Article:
However, there are clear differences in the depositional environments for the Wufeng and Longmaxi Formations. First, radiolaria are limited to the Wufeng Formation in the Upper Yangtze (Huang et al. 1991; Liu et al. 2010; Ran et al. 2015), but graptolites are common in both the Wufeng and Longmaxi Formations (Su et al. 2002; Chen et al. 2004). Second, indistinctly laminated mudstones are the only lithofacies in the Wufeng Formation. On the other hand, in the Longmaxi Formation, the main lithofacies show a complicated mix from indistinctly laminated mudstone at the bottom to rhythmic mudstone in the middle to lenticular and nonparallel-laminated mudstone with erosive contacts (Figs. 7, 8, 9) at the top. Third, the relationship between TOC and Th/U ratio shows a poor negative correlation (linear relationship, R2 = 0.2782) in the Wufeng Formation, but a moderate positive correlation (linear relationship, R2 = 0.5133) in the Longmaxi Formation (Fig. 11).
Above all, the evidence shows that the depositional environments for the Wufeng and Longmaxi Formations are not the same. In the Wufengian stage, the average 3.76% TOC, and the Th/U ratios lower than 2.0 in most sections show that the organic-rich mudstones may have formed under mostly anoxic stagnant conditions with (Figs. 10, 11). Former studies have shown most anoxic intervals occur predominantly during sea-level high stands, because the water depth over a basin sill changes with sea level and can have profound effects on the nutrient regime of a basin (e.g., Werne et al. 2002; Arthur and Sageman 2005; Meyer and Kump 2008). Therefore, the fact that the sea level in the Katian stage was the highest in the Ordovician and Silurian in the region suggests favorable marine environments for organic enrichment (Chen et al. 2004; Haq and Schutter 2008). At the same time, the fact that siliceous radiolaria are limited in the Wufeng Formation provides evidence of a deep water origin (Fig. 5; Liu et al. 2010), and this is also supported by the increased content of quartz (Fig. 12). After the oxic and bioturbated Guanyinqiao Formation deposited in the Hirnantian low sea level stage (Fig. 5; Chen et al. 2004; Li et al. 2005; Yan et al. 2008; 2009), the depositional environment changed in the Longmaxi Formation. Following the sea level rising again (e.g., Haq and Schutter 2008), the lower part of the Longmaxi Formation deposited into mostly anoxic conditions forming the organic-rich mudstone. However, the organic-rich mudstone (TOC > 2.0%) was limited to the Qijiang depocenter, including the Qilongcun and Guanyinqiao sections, but TOC of the black mudstone deposited into the Tongzi depocenter, including Nanbazi and Daijiagou sections, in the former stage was significantly lower than 2.0%. This indicates the clear northward migration of the organic-rich mudstone deposited area and depocenter (Figs. 4, 10). Simultaneously, in the Longmaxi Formation, the lithofacies changed from bottom massive and rhythmic to top lenticular and nonparallel-laminated mudstones, indicating increased hydrodynamic conditions from a deep water environment to a shallow water setting (Figs. 7, 8), consistent with the fluctuation of the global sea level and the resulting sea level change in Yangtze block (Feng et al. 2000; Chen et al. 2004; Haq and Schutter 2008). The obvious change of the lithofacies shows the bottom anoxic conditions were disrupted by distal turbidites and dropping sea levels (Chen et al. 2004; Guo et al. 2011; Ran et al. 2016). As a result, the preferred condition for organic matter preservation had been destroyed, directly causing the decrease of TOC and quartz content and the increase of Th/U ratio (Figs. 11, 12).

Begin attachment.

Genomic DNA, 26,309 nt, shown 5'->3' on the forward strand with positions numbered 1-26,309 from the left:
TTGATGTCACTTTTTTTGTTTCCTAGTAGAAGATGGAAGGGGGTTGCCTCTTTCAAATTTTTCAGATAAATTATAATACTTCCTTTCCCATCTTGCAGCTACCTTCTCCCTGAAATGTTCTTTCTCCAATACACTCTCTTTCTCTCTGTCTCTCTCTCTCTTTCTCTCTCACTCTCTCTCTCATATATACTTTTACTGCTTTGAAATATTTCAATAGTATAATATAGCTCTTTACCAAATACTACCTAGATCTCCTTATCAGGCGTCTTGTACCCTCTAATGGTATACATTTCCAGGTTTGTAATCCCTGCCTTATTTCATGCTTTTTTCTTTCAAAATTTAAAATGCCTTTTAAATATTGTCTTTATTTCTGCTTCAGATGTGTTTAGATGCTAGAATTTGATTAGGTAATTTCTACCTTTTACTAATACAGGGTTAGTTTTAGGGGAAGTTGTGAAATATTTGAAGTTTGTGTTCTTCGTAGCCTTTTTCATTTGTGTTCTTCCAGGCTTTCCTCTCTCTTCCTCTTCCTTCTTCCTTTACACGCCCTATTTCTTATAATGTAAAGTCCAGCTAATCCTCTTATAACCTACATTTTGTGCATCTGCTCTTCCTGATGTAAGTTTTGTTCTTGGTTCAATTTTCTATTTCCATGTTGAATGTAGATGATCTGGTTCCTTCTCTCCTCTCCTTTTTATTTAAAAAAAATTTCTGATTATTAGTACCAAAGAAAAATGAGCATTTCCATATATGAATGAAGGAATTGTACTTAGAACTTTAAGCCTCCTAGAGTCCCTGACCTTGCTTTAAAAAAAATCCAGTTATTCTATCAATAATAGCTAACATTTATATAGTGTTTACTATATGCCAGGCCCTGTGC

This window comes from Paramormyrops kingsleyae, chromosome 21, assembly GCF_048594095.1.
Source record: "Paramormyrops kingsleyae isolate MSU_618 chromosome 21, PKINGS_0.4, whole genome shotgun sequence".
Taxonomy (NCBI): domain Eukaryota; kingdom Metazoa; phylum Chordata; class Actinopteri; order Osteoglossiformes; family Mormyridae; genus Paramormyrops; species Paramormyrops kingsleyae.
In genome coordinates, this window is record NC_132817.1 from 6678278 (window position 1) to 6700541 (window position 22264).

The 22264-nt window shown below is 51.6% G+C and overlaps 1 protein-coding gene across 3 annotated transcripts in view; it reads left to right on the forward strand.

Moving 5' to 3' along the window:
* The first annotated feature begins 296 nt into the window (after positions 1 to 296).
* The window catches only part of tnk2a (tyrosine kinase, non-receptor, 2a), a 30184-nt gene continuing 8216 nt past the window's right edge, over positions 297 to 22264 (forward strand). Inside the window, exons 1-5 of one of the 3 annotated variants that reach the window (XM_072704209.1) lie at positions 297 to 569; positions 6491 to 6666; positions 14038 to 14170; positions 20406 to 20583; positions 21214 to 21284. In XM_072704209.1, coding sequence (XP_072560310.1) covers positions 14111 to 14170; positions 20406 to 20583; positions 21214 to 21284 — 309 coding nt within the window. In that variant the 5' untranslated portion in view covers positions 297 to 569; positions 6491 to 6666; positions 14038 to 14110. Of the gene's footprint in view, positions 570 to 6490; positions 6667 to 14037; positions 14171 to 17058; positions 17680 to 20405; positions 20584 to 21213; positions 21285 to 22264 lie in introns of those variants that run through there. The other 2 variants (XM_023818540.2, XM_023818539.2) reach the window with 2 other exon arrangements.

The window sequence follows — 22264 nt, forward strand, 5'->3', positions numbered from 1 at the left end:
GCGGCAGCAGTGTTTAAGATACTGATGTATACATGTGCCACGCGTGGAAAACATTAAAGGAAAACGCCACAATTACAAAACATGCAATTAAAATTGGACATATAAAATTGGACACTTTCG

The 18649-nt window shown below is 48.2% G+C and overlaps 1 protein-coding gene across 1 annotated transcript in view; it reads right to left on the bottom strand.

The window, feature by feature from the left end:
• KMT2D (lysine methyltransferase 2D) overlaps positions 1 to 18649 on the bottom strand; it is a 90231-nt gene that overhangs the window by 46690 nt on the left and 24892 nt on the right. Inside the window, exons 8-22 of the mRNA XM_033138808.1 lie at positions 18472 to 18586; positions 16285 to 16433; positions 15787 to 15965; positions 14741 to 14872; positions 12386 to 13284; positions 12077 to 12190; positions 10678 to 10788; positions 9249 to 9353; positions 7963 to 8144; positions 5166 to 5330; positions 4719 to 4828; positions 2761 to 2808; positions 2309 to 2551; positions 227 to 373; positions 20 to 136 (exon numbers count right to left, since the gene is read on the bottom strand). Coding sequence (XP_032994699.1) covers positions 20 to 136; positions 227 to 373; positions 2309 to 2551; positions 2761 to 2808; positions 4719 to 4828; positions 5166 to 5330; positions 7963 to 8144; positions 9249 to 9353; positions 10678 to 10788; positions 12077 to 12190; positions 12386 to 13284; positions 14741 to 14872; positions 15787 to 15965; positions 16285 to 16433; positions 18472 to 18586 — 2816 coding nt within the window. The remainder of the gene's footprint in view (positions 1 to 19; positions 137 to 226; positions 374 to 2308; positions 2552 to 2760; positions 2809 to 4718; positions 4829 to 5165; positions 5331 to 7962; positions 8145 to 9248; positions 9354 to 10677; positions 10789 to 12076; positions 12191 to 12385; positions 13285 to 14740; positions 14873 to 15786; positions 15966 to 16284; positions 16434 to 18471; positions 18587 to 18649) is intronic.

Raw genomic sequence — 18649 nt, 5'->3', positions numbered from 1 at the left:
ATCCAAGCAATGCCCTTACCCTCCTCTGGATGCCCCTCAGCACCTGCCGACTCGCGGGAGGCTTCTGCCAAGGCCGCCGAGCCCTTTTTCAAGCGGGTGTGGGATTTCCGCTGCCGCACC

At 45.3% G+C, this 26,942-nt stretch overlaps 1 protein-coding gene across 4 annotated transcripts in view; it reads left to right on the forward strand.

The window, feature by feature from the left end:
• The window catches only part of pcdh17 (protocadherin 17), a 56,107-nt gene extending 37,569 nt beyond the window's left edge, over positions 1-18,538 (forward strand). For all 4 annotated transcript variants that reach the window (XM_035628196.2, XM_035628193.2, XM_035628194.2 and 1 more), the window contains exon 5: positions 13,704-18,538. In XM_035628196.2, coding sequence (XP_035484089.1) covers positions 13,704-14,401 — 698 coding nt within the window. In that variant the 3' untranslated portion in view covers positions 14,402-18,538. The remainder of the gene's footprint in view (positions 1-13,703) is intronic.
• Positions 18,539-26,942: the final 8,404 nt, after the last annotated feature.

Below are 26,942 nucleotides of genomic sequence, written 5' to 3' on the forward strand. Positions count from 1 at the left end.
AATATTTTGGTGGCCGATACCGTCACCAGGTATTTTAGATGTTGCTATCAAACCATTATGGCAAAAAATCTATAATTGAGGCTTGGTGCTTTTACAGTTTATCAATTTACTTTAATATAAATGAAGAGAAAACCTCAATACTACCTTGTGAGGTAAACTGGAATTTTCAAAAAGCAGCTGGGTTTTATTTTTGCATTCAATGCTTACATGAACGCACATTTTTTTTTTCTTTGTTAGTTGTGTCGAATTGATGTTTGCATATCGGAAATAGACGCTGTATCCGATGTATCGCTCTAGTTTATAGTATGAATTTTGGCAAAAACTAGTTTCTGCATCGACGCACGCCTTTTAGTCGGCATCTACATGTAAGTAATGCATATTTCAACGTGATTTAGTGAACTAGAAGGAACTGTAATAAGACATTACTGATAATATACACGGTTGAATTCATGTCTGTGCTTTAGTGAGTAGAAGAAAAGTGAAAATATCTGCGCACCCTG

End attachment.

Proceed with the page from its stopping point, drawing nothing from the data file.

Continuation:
The main mechanisms responsible for sediment dispersal, delivery, and subsequent reworking that might influence organic carbon preservation in source rocks and gas mudstone were investigated in the Wufeng and Longmaxi Formations exposed in the Sichuan Basin. This succession is mainly dominated by four types of lithofacies: (a) indistinctly laminated mudstones (average 4.17, TOC, ranging from 2.14% to 10.24%, with relatively high quartz content) which are the dominant facies in the Wufeng Formation and lower part of the Longmaxi Formation; (b) rhythmic mudstones (c) lenticular mudstones and (d) nonparallel-laminated mudstones (average 1.15% TOC, ranging from 0.20% to 8.45%, with relatively low quartz content) which are the dominant facies in the upper part of the Longmaxi Formation. The data presented here suggest that organic matter preservation was controlled by low energy and anoxic conditions. Based on the obvious differences between the Wufeng and Longmaxi Formations, the two series of mudstones should be divided into independent stratigraphic units.
This study was supported by the Science and Technology Support Program of Sichuan Province (No. 15ZC1390), National Natural Science Foundation of China (No. 41102064). The authors appreciate the reviewers’ comments which improved the quality of the manuscript, and the welcome help of Zhifeng Zhang.